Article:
The proposed regulations make changes in reporting requirements already required under both Title I, Part A, of the ESEA and the IDEA for States that voluntarily take advantage of the new flexibility. States already report the number of students with disabilities participating in assessments and the type of assessments these students take. The proposed regulations would add one additional category for students with disabilities who are assessed based on modified academic achievement standards. States would be required annually to report separately the number and percentage of students with disabilities taking assessments based on the modified achievement standards under § 200.1 and § 300.160(e). Each of the 50 SEAs, Puerto Rico and the District of Columbia would report this data a single time each year. However, there is no appreciable burden associated with the collection as States already report on the number and percentage of students with disabilities participating in State assessments under 1810-0614 and 1880-0541. The total number of students with disabilities being reported does not change as a result of this collection. The cost for this collection also is minimal as it is simply a matter of coding on the test document, something the SEA is already doing to report the data under 1810-0614 and 1880-0541. We estimate annual reporting and recordkeeping burden for this collection of information to average 1 hour for 52 respondents.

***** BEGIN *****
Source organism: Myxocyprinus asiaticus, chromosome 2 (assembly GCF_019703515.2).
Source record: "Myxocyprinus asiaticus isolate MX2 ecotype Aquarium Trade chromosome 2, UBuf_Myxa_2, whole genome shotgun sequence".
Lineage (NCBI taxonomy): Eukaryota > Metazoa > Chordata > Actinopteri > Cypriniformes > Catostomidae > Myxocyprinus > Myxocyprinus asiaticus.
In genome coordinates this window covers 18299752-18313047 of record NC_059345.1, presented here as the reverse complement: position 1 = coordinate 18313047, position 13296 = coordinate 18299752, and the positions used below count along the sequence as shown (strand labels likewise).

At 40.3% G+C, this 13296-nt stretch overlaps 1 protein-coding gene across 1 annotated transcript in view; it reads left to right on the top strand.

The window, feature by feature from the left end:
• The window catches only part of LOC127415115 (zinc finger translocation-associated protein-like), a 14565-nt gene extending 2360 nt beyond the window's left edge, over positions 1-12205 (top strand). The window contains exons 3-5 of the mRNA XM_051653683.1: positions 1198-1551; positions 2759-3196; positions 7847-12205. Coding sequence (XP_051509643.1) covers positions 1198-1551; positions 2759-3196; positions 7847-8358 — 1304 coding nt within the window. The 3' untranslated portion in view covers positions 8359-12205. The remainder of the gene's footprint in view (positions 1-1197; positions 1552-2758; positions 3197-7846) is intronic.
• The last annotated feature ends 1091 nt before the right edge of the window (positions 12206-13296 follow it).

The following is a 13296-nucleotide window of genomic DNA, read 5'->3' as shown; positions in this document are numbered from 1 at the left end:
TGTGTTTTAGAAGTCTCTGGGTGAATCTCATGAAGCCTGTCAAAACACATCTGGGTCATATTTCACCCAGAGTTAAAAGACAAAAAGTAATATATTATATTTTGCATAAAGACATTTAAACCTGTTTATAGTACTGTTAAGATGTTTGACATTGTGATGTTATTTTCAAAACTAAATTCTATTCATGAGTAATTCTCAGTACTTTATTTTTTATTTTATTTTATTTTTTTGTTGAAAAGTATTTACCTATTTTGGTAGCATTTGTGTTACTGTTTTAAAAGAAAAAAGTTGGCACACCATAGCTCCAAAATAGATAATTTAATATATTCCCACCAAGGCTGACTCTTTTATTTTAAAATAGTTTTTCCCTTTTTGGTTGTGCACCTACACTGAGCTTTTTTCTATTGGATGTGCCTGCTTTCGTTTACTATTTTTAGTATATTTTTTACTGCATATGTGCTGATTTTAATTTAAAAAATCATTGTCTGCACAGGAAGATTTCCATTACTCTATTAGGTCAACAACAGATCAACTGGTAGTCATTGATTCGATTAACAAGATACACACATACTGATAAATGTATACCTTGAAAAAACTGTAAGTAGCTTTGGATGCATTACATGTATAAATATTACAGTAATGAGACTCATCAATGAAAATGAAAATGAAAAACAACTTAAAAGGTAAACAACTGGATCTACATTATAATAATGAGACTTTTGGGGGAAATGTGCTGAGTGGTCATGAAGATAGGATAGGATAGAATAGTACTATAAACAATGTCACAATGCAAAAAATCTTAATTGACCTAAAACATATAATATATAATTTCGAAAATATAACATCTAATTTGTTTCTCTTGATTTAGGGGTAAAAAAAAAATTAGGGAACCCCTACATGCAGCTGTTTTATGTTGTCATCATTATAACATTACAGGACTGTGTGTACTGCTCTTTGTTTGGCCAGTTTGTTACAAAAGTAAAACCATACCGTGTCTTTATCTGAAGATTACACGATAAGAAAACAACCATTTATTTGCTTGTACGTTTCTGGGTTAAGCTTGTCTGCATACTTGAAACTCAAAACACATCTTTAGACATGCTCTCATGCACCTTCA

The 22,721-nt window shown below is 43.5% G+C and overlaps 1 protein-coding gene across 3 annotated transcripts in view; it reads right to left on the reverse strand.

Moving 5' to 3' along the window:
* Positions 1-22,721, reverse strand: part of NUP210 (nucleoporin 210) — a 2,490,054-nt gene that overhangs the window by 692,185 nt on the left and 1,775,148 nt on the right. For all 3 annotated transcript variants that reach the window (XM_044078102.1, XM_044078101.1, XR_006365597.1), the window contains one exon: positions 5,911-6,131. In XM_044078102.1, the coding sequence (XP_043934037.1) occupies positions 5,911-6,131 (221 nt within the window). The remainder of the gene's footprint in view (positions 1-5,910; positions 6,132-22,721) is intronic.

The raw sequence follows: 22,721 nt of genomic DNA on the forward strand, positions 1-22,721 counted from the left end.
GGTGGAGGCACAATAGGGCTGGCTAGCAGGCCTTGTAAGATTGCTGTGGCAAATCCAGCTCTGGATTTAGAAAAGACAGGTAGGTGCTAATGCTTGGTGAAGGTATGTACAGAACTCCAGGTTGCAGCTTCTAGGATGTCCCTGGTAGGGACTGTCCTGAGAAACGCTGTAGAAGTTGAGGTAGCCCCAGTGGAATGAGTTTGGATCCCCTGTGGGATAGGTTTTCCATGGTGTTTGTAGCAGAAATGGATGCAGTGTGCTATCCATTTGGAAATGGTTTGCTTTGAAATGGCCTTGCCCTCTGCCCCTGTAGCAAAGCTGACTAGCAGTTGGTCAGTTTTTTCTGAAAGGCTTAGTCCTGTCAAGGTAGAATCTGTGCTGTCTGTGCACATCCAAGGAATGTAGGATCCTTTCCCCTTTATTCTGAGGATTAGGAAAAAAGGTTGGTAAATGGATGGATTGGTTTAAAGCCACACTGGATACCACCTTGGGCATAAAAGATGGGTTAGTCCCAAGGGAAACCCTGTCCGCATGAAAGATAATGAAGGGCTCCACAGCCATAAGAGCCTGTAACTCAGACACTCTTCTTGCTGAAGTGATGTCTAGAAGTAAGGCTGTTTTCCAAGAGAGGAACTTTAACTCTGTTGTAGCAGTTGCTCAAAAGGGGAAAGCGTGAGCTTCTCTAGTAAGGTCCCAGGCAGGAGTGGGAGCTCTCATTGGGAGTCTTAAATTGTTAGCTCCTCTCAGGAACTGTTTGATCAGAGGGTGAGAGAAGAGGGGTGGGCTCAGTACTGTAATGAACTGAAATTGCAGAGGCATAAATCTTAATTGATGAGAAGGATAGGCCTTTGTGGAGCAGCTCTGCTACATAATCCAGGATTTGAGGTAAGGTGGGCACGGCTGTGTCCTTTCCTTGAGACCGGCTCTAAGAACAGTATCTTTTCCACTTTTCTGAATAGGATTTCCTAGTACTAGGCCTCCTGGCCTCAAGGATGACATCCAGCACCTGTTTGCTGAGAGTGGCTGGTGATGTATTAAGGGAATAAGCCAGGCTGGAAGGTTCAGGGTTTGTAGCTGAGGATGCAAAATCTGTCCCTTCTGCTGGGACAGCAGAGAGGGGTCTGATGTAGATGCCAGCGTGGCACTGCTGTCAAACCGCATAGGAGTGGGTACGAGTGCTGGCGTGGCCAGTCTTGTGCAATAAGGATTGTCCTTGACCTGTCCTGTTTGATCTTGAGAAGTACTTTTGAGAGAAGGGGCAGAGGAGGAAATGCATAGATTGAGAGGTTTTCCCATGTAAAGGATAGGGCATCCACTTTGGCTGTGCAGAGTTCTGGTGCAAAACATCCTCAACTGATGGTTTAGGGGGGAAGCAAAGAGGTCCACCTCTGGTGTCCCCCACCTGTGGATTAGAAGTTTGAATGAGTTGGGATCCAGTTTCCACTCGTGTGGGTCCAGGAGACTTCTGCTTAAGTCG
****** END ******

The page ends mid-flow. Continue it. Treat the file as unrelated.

If you want to comment on the information collection requirements, please send your comments to the Office of Information and Regulatory Affairs, OMB, room 10235, New Executive Office Building, Washington, DC 20503; Attention: Desk Officer for U.S. Department of Education. You may also send a copy of these comments to the Department's representative named in the ADDRESSES section of this preamble.

We consider your comments on this proposed collection of information in—

  • Deciding whether the proposed collection is necessary for the proper performance of our functions, including whether the information will have practical use;
  • Evaluating the accuracy of our estimate of the burden of this proposed collection, including the validity of our methodology and assumptions;
  • Enhancing the quality, usefulness, and clarity of the information we collect; and